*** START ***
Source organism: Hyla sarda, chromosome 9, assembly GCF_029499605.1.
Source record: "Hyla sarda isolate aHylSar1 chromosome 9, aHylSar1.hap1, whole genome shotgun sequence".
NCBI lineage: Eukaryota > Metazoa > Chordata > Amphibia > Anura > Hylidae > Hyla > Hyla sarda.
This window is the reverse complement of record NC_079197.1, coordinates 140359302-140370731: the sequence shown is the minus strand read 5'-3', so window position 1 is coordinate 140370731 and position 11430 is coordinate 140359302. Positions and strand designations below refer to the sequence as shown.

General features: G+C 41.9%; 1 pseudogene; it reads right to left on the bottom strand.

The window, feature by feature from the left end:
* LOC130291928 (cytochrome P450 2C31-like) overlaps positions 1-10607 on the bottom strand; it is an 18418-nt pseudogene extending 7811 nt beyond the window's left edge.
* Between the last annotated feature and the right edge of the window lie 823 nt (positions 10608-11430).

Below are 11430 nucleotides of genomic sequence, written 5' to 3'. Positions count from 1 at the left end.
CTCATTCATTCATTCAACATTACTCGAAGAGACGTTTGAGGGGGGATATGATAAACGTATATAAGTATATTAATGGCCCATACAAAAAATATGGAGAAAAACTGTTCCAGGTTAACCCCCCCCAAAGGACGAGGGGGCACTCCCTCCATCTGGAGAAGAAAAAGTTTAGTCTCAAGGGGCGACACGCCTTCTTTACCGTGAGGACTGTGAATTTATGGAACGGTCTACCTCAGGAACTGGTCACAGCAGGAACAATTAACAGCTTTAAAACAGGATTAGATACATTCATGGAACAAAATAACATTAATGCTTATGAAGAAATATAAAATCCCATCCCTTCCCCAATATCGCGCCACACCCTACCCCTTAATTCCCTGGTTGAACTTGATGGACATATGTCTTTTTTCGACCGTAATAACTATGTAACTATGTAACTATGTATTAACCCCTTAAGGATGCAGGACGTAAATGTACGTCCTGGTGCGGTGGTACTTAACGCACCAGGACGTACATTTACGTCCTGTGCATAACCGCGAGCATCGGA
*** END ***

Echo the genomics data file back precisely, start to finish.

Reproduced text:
Source organism: Hyla sarda, chromosome 9, assembly GCF_029499605.1.
Source record: "Hyla sarda isolate aHylSar1 chromosome 9, aHylSar1.hap1, whole genome shotgun sequence".
NCBI lineage: Eukaryota > Metazoa > Chordata > Amphibia > Anura > Hylidae > Hyla > Hyla sarda.
This window is the reverse complement of record NC_079197.1, coordinates 140359302-140370731: the sequence shown is the minus strand read 5'-3', so window position 1 is coordinate 140370731 and position 11430 is coordinate 140359302. Positions and strand designations below refer to the sequence as shown.

General features: G+C 41.9%; 1 pseudogene; it reads right to left on the bottom strand.

The window, feature by feature from the left end:
* LOC130291928 (cytochrome P450 2C31-like) overlaps positions 1-10607 on the bottom strand; it is an 18418-nt pseudogene extending 7811 nt beyond the window's left edge.
* Between the last annotated feature and the right edge of the window lie 823 nt (positions 10608-11430).

Below are 11430 nucleotides of genomic sequence, written 5' to 3'. Positions count from 1 at the left end.
CTCATTCATTCATTCAACATTACTCGAAGAGACGTTTGAGGGGGGATATGATAAACGTATATAAGTATATTAATGGCCCATACAAAAAATATGGAGAAAAACTGTTCCAGGTTAACCCCCCCCAAAGGACGAGGGGGCACTCCCTCCATCTGGAGAAGAAAAAGTTTAGTCTCAAGGGGCGACACGCCTTCTTTACCGTGAGGACTGTGAATTTATGGAACGGTCTACCTCAGGAACTGGTCACAGCAGGAACAATTAACAGCTTTAAAACAGGATTAGATACATTCATGGAACAAAATAACATTAATGCTTATGAAGAAATATAAAATCCCATCCCTTCCCCAATATCGCGCCACACCCTACCCCTTAATTCCCTGGTTGAACTTGATGGACATATGTCTTTTTTCGACCGTAATAACTATGTAACTATGTAACTATGTATTAACCCCTTAAGGATGCAGGACGTAAATGTACGTCCTGGTGCGGTGGTACTTAACGCACCAGGACGTACATTTACGTCCTGTGCATAACCGCGAGCATCGGA